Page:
OCTOBER 1 2012 21:14h
ZAGREB, Oct 1 (Hina) - President Ivo Josipovic said on Monday that former Prime Minister Ivo Sanader's verbal attack on State Prosecutor Mladen Bajic in a Croatian Television talk show on Sunday had no elements of a crime and voiced confidence that the show, although seriously disputable morally and politically, would not affect the verdict in corruption proceedings against Sanader.
"The judges are professionals and have to be able to deal with such possible influence. I think the verdict will be legal and just regardless of the show," Josipovic said on Croatian Radio when asked if Sanader tried in the interview to square accounts with Bajic before the state prosecutor submits a report to parliament and the first verdict against Sanader is handed down.
Asked if he believed Sanader's claim that Bajic had asked him twice to extend his term of office, Josipovic said he saw nothing "illegal in that if the man ran for office."
As for Sanader's accusation that his successor Jadranka Kosor, by agreeing to the term "junction", had made it possible to cede Croatian territory to Slovenia, to which Sanader would not agree even at the expense of Croatia's accession to the European Union, the president said that was Sanader's assessment.
Josipovic said parliament ratified the border arbitration agreement with Slovenia and that this should be respected.
Asked about Slovenia's insistence on solving the issue of Ljubljanska Banka's debt to former Croatian depositors as a condition for ratifying Croatia's EU Accession Treaty and Slovenian Foreign Minister Karl Erjavec's statement that Croatia was constantly changing its mind about the debt issue, Josipovic said one should always talk, meet and seek a solution.
Josipovic said he agreed with Croatian Foreign Minister Vesna Pusic's statement that Croatia's position on the issue had always been the same and that it would honour everything that had been agreed and signed.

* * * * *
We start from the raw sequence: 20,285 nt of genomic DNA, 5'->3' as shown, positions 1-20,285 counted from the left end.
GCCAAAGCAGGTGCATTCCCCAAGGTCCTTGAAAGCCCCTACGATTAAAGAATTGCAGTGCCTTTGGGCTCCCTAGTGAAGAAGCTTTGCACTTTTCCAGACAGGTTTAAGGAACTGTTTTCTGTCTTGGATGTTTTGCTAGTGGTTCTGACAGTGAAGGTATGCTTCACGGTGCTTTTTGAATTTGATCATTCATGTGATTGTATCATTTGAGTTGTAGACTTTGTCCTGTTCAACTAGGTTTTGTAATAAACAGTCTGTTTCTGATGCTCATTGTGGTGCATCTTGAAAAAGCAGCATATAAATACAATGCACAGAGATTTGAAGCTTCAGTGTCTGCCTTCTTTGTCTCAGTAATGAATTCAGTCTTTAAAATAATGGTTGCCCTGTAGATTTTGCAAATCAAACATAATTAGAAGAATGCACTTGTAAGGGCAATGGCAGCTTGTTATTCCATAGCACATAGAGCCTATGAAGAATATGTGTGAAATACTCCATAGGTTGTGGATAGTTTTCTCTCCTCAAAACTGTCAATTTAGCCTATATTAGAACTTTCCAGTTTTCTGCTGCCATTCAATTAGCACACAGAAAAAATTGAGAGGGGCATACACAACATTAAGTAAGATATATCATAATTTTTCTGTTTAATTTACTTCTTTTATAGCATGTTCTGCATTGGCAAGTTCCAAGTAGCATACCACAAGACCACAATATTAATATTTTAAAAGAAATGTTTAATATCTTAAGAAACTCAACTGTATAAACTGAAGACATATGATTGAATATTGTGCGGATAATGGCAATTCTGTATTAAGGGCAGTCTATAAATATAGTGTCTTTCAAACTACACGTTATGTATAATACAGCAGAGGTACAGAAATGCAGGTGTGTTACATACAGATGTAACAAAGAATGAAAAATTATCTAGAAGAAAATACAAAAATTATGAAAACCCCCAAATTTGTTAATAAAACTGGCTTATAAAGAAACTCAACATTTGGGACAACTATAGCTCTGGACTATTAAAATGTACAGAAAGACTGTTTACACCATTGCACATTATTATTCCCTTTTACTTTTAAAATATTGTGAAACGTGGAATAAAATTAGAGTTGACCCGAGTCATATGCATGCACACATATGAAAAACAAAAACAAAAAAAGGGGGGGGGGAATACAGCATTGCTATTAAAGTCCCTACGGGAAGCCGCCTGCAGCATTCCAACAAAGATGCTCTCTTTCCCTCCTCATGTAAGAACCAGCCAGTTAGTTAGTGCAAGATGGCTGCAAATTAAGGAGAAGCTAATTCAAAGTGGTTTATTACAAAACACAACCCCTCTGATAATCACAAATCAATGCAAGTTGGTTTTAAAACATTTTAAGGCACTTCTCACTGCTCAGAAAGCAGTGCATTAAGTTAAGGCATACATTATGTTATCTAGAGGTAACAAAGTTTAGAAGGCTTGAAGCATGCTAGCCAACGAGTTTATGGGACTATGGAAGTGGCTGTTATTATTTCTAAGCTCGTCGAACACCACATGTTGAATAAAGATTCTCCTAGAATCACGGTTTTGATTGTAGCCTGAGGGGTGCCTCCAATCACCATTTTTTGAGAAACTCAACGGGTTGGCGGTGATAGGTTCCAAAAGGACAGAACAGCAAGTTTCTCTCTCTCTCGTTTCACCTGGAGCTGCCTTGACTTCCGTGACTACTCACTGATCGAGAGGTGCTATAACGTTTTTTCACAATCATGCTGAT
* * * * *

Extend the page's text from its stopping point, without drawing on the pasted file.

Asked whether Croatia should become the majority shareholder in its oil company INA and how he saw the statement by the majority owner, Hungary's MOL, that the statements by disgruntled Croatian members of INA's board were nationalistic, Josipovic said the public, MOL and politicians were confusing things.
"One question is whether you have a foreign partner in a company. That's still a Croatian company. INA is, regardless of who holds the majority stake, a Croatian company of which the Croatian economy as well as political policy have certain legitimate expectations."
He added that it was legitimate of the Croatian side to think of INA not as a tiny part of MOL but as a big and strong regional company and to encourage such policy. "I absolutely support the indication we received from the government that the national interest to make INA a big, powerful regional company will be ensured through the existing mechanisms."
Asked if a consensus was possible in parliament regarding the Bosnian border, the president said it was good that the Croatian-Bosnian border agreement was in the process of ratification. He said the border issue must be solved and that the ratification process was "an opportunity to decide on borders responsibly and based on facts."
Josipovic said it was important to precisely determine the borders of the former Socialist Republic of Croatia as it transformed into present-day Croatia. He said that if those borders were contained in the Croatian-Bosnian border agreement, "the whole agreement has to be ratified," adding that to change borders would require a two-thirds parliamentary majority.
Asked if the Zoran Milanovic Cabinet had kept in the past ten months any of its election promises on the economic front, Josipovic said, "Ten months isn't even a fourth of the term," praising the output growth and the good rating indicator.
"The government's most important task is to find investments and create jobs," he said, voicing confidence that the Milanovic cabinet wanted to use the mechanisms at its disposal and, first and foremost, to reduce unemployment.
The president supported the announced imposition of property tax, saying "it's just that those who have more should participate more in public needs, taxes and contributions. I'm for such taxes that won't crush taxpayers or economic initiatives."